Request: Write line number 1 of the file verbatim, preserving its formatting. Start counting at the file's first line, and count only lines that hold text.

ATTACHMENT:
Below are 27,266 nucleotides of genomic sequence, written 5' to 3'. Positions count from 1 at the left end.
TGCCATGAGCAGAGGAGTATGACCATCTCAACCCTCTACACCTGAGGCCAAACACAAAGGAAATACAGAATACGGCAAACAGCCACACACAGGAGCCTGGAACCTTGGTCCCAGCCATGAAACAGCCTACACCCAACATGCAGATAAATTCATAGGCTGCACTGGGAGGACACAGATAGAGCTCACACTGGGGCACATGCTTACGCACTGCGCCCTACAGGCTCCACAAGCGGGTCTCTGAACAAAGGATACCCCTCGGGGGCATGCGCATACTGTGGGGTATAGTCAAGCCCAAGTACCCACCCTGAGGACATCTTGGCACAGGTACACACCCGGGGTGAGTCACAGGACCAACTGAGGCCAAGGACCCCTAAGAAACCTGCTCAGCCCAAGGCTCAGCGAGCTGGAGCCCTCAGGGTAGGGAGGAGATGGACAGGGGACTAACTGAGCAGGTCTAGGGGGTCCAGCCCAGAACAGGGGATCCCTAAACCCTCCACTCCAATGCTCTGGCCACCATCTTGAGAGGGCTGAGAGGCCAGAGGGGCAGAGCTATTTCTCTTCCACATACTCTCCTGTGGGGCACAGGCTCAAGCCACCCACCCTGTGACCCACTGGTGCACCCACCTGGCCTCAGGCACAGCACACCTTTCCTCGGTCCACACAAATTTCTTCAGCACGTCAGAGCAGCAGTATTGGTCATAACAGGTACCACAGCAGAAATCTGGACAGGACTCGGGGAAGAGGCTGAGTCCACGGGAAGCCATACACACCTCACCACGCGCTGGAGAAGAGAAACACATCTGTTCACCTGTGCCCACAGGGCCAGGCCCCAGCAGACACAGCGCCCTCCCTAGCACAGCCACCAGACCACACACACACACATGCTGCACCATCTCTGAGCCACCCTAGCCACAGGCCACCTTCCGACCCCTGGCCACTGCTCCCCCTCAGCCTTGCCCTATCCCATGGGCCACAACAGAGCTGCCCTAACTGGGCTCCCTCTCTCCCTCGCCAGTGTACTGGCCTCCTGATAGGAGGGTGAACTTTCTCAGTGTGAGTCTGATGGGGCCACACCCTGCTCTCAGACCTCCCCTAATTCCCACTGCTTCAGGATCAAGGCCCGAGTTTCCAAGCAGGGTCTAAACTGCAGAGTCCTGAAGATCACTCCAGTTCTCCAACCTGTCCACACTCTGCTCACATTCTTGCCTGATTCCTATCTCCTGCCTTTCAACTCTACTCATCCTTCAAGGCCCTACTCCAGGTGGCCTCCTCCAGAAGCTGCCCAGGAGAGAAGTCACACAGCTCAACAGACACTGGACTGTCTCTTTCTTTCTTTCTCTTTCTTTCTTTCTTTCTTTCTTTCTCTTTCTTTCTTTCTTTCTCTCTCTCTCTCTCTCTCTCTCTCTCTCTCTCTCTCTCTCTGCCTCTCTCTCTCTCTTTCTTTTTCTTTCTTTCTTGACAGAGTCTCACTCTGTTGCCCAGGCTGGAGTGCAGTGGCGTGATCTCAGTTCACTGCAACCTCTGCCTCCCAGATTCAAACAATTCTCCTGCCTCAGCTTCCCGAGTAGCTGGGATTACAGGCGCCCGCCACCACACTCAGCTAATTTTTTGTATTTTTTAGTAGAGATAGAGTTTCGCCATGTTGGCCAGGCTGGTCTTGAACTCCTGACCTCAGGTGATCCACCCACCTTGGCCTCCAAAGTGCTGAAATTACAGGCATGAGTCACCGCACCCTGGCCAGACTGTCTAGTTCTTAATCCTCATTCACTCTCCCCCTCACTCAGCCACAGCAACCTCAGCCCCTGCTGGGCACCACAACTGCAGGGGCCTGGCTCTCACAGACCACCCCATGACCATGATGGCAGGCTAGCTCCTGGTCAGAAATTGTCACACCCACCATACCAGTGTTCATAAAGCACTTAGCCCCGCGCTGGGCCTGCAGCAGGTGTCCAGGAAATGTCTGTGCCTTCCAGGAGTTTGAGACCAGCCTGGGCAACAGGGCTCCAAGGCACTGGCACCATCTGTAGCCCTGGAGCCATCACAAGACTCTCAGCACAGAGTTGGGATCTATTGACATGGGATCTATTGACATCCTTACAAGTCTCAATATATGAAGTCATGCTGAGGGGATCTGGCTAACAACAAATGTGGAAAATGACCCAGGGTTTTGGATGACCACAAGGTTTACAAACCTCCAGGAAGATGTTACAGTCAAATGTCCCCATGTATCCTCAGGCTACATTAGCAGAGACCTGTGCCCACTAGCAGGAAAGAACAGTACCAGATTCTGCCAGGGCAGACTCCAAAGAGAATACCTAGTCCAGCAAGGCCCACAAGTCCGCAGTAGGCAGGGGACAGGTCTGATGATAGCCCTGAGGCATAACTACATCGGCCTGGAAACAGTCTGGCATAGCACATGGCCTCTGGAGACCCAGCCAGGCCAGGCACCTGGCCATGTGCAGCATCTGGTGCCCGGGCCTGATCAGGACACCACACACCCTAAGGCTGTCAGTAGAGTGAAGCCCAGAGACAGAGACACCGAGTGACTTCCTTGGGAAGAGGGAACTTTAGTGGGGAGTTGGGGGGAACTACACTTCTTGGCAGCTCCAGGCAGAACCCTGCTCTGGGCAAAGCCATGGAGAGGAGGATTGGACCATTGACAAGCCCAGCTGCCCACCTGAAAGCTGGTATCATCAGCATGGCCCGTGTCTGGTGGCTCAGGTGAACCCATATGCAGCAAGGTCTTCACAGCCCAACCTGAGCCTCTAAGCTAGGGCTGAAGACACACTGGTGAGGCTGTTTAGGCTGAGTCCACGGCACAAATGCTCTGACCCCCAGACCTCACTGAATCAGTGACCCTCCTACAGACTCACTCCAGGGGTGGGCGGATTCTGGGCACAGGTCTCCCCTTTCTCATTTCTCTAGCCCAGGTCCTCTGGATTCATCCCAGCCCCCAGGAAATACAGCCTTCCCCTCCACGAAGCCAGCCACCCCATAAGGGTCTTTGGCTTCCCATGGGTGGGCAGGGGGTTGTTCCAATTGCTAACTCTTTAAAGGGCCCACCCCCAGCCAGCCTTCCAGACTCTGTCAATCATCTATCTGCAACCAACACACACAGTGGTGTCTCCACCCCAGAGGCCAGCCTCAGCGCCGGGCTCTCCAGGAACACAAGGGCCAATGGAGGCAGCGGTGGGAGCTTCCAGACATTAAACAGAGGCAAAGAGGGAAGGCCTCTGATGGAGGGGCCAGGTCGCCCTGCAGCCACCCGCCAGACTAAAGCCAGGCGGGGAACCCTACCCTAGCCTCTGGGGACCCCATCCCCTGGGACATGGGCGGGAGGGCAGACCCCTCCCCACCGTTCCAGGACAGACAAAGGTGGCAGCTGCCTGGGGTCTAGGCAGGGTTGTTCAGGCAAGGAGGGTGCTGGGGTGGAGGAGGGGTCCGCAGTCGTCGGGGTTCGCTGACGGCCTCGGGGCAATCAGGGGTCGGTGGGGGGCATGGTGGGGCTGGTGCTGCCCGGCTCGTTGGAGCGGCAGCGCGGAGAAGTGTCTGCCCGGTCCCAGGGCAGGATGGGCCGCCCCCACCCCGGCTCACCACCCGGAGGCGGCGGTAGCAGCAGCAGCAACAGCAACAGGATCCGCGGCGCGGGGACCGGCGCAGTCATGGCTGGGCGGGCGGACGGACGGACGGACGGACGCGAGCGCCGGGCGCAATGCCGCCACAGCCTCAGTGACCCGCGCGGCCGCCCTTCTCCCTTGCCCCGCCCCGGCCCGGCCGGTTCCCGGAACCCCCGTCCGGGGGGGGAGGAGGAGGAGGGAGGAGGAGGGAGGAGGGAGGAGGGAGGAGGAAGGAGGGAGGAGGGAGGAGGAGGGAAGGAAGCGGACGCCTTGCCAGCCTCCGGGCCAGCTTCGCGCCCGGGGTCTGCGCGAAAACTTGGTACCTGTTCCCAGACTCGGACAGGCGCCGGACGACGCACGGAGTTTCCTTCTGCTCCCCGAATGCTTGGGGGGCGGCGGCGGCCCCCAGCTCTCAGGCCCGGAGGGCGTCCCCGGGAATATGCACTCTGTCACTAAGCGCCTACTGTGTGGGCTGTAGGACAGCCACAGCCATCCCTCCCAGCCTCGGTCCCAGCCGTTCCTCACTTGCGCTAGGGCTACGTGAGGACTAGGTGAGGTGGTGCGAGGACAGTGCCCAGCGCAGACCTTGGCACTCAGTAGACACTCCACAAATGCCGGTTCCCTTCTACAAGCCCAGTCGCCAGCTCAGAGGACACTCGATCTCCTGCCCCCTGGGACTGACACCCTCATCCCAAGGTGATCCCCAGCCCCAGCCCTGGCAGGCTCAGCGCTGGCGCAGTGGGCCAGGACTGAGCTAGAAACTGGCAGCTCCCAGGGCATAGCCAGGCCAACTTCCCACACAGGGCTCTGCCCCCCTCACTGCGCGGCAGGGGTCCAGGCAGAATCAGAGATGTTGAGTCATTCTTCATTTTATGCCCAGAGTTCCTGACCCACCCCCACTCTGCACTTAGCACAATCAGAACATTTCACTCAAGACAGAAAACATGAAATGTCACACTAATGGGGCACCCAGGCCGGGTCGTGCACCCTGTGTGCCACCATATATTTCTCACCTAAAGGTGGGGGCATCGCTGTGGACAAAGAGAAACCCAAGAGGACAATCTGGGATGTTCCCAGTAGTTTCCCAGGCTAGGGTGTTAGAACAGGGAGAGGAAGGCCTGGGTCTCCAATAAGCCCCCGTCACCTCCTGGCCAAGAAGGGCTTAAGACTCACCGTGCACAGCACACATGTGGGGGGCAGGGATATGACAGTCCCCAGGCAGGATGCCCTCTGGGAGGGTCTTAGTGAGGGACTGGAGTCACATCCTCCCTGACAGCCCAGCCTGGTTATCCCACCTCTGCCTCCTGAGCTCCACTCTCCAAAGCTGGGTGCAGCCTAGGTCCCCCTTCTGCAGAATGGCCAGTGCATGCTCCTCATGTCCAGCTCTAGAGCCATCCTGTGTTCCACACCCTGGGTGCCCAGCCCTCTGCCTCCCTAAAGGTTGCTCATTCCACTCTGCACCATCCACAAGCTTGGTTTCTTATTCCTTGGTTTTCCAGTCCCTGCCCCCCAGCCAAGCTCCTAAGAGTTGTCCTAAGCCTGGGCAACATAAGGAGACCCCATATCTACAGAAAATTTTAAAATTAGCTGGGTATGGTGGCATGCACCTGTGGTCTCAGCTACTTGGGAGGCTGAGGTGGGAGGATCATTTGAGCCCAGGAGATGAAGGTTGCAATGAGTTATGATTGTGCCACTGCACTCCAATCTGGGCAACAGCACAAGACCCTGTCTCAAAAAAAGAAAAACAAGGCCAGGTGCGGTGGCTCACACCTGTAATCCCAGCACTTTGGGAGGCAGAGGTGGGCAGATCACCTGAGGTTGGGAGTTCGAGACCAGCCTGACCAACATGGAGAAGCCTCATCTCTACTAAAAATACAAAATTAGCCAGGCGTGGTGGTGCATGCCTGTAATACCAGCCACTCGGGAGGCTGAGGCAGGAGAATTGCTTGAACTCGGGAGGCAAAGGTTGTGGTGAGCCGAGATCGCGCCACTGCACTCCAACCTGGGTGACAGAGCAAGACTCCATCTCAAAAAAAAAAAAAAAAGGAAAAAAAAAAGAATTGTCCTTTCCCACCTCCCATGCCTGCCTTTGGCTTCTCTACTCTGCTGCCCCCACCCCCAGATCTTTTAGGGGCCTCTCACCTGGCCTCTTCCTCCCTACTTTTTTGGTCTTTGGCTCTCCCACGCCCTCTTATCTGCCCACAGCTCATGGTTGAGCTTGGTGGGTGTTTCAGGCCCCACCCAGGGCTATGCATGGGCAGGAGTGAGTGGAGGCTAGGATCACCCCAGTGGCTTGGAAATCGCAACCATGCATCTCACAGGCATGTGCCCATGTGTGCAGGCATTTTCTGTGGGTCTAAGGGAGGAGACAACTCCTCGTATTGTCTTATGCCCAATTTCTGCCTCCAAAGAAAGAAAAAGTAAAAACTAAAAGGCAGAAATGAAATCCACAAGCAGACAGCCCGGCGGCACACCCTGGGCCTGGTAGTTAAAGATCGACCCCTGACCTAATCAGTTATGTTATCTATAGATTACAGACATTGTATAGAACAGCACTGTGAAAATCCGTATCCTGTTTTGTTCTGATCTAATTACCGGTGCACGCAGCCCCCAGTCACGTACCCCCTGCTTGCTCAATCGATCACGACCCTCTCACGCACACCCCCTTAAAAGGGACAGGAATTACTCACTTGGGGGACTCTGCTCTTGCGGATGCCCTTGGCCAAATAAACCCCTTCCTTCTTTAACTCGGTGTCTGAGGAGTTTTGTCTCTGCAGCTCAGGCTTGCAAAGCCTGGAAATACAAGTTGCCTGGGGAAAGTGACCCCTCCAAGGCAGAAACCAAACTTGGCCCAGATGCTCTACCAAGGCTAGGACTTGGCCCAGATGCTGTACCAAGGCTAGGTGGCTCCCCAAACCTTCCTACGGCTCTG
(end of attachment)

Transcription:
Below are 27,266 nucleotides of genomic sequence, written 5' to 3'. Positions count from 1 at the left end.